Beavers' reintroduction to Wales concerns NFU Cymru
Plans to re-introduce the European beaver to Wales have been criticised by a farmers' union.
NFU Cymru is concerned they could escape from a habitat which will house a pair of beavers at Artist's Valley, near Machynlleth, Powys, this summer.
But the Wales Wild Land Foundation says the enclosure is designed to prevent them getting out.
The foundation also said if there was an escape they would be "relatively easy" to find again.
NFU Cymru has asked the Countryside Council for Wales, to "keep a close eye" on the project.
Beaver populations had fallen over the centuries, but after successful Europe-wide programmes of reintroduction, their numbers are now believed to be between 600,000-700,000.
Bernard Llewellyn, chairman of NFU Cymru's rural affairs board, asked how it could be known that the new beavers had any "ancestral link" to those which had become extinct in Wales many centuries before.
"Their habits could be totally different in habitats that are also very different."
Elsewhere, the Scottish Government seeks to recapture beavers which have escaped or been illegally released so they can be rehoused in enclosures. Land owners in Scotland have the right to kill them, although the Scottish Government discourages that.
The Daily Telegraph website quoted the Polish interior minister Jerzy Miller saying that wild beavers were blamed for the country's record flooding last year.
But studies in Scandinavia have suggested their dams can improve both irrigation and water quality.
Simon Ayres, of the Wales Wild Land Foundation, said: "The enclosure has been designed to prevent the beavers from escaping.
"If you are going to put an animal into an enclosure you make sure it's going to stay there."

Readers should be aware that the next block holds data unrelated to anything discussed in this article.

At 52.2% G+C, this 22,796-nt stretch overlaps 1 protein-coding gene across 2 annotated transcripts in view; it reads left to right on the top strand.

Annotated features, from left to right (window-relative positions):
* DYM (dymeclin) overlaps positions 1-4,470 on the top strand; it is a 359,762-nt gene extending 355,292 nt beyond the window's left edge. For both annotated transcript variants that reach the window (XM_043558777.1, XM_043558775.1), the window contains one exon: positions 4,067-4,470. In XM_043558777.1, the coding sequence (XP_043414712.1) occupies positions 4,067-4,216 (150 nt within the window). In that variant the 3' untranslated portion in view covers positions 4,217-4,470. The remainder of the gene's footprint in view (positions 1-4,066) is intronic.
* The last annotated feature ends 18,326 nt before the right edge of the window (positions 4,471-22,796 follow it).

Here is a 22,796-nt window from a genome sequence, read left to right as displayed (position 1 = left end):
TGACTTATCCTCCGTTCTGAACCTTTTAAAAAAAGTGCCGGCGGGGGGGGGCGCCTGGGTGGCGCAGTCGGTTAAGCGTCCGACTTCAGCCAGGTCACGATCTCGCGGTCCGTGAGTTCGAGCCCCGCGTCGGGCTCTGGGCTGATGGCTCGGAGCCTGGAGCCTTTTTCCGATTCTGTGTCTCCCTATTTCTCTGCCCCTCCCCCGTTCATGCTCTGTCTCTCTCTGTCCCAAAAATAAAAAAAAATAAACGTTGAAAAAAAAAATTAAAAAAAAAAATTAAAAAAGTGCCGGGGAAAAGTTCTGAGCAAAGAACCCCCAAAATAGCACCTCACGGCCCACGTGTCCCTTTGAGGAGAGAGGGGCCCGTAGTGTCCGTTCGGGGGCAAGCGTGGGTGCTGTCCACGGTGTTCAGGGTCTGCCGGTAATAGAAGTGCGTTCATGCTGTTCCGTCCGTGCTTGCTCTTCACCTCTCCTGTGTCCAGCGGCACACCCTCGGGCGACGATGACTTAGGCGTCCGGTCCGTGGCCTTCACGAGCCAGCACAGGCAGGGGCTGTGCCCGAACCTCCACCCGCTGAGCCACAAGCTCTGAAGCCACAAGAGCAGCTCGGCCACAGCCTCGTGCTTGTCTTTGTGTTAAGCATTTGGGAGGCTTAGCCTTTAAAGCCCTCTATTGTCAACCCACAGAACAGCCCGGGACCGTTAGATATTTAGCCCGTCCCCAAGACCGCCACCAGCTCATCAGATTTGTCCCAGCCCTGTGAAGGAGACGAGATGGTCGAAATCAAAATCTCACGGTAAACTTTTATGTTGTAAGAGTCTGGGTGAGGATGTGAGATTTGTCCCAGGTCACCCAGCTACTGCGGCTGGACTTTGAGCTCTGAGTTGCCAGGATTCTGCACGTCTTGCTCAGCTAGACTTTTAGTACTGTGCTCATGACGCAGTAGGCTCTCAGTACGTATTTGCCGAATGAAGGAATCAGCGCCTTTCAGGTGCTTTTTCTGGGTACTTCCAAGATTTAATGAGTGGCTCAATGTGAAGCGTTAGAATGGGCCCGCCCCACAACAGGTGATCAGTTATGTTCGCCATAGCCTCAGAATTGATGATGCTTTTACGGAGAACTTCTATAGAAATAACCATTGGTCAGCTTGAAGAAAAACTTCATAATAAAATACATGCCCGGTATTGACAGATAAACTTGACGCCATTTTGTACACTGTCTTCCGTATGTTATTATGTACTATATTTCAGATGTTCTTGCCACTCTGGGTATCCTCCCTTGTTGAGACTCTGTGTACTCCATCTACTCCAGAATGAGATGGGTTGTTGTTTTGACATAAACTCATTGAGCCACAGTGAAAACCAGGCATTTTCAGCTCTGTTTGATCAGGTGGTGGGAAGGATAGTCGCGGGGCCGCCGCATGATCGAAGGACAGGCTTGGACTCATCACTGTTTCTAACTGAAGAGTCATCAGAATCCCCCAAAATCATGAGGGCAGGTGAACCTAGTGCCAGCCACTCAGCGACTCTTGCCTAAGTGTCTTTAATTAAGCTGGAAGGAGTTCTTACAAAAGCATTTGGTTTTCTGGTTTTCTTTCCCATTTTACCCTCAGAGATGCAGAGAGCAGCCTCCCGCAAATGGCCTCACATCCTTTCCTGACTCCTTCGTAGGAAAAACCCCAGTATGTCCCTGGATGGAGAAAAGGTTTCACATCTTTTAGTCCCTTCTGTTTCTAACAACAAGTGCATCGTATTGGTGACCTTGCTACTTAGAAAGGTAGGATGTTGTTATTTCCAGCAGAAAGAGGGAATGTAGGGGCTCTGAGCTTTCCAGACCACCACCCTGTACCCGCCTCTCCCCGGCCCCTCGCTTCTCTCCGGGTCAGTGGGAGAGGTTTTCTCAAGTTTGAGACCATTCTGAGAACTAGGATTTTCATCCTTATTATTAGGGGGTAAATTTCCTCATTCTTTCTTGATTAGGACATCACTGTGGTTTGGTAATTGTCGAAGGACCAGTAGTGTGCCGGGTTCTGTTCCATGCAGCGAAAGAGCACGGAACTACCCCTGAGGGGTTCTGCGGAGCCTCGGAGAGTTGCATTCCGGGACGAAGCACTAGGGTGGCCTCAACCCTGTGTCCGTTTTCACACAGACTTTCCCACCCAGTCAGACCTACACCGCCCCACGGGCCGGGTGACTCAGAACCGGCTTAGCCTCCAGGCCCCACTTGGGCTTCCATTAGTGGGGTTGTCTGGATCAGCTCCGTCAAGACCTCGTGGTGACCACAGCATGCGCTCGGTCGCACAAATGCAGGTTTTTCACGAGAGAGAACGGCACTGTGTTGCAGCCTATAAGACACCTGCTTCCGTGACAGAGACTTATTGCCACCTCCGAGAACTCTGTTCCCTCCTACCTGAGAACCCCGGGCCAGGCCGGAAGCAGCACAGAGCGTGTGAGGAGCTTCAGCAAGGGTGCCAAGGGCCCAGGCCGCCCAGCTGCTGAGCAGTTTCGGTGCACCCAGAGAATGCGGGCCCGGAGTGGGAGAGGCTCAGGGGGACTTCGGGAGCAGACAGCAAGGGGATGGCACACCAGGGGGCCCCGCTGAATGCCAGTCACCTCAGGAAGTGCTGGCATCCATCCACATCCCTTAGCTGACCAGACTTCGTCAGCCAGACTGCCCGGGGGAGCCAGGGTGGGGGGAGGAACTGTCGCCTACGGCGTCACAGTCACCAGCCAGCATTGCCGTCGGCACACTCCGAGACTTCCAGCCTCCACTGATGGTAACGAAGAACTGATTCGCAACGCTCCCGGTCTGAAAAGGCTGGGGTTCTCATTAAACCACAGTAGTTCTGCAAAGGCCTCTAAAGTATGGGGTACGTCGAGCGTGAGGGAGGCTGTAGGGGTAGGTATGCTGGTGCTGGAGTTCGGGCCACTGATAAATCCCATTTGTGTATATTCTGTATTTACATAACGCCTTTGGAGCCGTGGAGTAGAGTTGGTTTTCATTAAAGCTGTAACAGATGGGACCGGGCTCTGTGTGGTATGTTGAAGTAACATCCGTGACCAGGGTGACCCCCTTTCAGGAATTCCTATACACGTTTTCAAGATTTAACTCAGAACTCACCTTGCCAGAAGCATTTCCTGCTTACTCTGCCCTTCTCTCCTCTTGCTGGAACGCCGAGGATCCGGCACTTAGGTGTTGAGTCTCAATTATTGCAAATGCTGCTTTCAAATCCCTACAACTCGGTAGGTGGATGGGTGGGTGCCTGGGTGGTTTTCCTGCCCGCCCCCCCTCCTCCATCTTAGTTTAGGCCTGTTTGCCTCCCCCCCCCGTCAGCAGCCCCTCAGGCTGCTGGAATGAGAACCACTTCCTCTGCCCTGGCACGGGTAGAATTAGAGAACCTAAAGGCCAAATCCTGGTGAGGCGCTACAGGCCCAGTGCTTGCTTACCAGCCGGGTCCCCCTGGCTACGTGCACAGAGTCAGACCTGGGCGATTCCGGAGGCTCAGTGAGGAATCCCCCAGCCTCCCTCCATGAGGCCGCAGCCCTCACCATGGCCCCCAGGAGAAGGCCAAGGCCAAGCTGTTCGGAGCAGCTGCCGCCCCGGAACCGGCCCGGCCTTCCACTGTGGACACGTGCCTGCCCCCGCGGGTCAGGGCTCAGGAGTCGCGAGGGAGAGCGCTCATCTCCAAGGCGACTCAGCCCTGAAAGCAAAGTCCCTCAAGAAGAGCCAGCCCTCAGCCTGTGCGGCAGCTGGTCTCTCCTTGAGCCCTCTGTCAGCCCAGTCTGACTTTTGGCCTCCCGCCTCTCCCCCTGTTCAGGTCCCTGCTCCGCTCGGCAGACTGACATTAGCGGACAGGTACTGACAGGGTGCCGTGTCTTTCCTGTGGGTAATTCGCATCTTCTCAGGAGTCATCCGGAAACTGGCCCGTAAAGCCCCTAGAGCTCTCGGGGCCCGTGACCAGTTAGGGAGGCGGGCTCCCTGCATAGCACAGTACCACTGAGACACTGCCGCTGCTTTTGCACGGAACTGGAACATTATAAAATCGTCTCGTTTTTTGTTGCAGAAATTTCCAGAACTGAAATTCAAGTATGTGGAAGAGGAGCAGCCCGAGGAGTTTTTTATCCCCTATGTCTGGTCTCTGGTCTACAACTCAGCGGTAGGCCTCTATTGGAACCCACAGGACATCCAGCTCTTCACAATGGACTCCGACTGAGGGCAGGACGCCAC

Mr Ayres said the foundation was taking advice from a leading consultant.
He said that if a beaver was to escape, "they are relatively easy to recapture and very little harm takes place."
"It has been thought through," he added.
The foundation said it believed the project was backed by the local population, and will prove to be a popular tourist attraction.
It has incorporated an observation area for visitors into the design of the enclosure.
Monitoring and research will also be carried out to evaluate whether the beaver can be reintroduced into more enclosed sites or back into the wild.
But according to NFU Cymru's Mr Llewellyn, these safeguards do not go far enough, as once there is an escape, any proposed cull has to battle not only the beavers, but also public opinion.
"Some of these beavers in Scotland, we've been informed, are masters at evading capture," said Mr Llewellyn.
"Apparently individuals there are opposing any cull of these escaped animals regardless of any damage they are doing to native plants and animals.
"We can only hope that the fences erected in Ceredigion will be secure enough to keep this pair in."